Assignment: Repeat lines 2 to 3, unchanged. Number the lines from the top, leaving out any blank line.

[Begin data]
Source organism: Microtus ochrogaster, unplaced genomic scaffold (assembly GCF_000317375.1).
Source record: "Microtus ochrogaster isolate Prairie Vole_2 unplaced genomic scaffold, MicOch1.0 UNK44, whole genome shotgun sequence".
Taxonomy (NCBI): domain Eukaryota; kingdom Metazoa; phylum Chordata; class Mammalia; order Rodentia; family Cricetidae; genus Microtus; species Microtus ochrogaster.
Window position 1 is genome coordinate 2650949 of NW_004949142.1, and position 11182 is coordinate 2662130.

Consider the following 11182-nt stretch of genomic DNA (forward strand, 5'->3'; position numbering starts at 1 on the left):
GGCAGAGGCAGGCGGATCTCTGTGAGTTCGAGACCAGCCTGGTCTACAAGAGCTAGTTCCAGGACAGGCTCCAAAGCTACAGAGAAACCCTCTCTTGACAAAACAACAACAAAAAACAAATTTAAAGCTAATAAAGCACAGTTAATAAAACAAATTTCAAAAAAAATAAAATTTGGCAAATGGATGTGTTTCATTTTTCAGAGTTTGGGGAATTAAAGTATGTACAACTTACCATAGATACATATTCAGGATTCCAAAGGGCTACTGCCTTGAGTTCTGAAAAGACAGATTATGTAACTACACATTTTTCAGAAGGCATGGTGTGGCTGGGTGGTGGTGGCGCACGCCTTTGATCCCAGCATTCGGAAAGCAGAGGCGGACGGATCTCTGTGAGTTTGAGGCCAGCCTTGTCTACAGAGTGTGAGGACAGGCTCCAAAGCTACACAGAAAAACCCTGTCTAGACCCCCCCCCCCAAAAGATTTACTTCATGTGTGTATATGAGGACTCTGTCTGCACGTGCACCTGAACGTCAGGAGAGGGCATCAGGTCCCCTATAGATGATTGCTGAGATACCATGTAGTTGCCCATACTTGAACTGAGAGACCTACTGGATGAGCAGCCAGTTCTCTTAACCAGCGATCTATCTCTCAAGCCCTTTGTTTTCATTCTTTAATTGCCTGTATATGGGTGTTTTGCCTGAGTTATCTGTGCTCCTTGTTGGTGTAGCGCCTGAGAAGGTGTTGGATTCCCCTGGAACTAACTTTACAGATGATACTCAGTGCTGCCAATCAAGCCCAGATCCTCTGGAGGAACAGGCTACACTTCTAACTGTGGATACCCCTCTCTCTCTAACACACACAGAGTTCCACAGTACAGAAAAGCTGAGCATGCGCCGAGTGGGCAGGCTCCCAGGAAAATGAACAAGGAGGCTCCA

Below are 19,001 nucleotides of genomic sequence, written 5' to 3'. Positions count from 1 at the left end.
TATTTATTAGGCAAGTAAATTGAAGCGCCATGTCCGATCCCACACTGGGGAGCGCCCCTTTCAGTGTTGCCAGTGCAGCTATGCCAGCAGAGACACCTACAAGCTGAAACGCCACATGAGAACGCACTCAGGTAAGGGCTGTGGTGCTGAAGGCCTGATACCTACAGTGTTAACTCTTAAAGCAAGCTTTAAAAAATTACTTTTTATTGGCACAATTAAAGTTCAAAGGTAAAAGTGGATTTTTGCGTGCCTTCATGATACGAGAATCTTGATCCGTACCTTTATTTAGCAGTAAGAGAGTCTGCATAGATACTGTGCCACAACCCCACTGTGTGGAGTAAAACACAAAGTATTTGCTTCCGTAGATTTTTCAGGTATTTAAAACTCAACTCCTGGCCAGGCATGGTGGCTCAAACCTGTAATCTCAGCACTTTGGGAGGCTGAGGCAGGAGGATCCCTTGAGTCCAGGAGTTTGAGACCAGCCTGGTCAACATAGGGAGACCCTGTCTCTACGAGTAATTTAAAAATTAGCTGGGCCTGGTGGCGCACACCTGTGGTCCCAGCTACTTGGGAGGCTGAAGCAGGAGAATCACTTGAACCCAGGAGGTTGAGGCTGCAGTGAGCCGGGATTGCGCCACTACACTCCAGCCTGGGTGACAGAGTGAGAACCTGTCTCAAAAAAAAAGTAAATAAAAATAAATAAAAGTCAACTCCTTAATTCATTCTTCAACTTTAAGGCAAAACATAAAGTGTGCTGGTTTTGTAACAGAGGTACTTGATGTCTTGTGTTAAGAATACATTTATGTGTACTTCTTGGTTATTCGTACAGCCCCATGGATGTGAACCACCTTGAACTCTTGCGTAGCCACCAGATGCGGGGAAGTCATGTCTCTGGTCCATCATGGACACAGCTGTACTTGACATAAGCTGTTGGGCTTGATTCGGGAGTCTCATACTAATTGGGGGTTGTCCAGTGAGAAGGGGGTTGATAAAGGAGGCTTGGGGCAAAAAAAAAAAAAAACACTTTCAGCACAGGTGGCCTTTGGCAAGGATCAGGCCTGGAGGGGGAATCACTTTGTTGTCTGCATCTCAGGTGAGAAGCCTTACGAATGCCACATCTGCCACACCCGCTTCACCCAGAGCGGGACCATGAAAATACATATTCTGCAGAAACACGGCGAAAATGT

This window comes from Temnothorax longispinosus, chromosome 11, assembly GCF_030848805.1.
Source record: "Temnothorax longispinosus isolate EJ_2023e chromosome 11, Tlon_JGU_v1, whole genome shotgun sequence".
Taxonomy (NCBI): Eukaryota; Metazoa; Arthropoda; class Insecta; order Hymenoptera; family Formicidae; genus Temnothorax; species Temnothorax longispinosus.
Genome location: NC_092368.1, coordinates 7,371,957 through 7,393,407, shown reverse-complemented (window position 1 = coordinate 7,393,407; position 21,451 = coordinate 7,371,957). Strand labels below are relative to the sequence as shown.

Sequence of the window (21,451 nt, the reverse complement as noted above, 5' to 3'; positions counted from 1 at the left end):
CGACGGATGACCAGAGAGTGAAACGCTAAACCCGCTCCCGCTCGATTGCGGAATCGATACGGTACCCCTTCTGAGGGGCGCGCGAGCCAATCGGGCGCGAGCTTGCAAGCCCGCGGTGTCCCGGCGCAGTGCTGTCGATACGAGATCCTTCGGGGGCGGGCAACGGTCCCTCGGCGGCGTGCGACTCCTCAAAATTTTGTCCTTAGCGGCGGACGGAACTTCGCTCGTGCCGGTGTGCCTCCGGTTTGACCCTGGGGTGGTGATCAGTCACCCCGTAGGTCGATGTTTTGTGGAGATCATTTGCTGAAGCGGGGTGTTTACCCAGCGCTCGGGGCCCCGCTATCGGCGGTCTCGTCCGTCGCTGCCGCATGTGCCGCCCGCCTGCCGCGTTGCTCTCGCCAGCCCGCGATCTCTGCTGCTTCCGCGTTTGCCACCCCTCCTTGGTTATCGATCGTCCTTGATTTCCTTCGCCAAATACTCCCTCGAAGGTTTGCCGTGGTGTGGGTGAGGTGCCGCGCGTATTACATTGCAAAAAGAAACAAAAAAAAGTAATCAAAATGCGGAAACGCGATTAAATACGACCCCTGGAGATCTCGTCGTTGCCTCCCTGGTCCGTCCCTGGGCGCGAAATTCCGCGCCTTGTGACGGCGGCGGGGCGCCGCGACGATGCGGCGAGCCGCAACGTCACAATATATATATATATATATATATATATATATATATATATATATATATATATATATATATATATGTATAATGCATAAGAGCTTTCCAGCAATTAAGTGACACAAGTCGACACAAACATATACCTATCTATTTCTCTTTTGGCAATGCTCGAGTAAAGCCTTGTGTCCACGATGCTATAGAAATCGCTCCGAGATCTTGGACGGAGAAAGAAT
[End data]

Source record: "Microtus ochrogaster isolate Prairie Vole_2 unplaced genomic scaffold, MicOch1.0 UNK44, whole genome shotgun sequence".
Taxonomy (NCBI): domain Eukaryota; kingdom Metazoa; phylum Chordata; class Mammalia; order Rodentia; family Cricetidae; genus Microtus; species Microtus ochrogaster.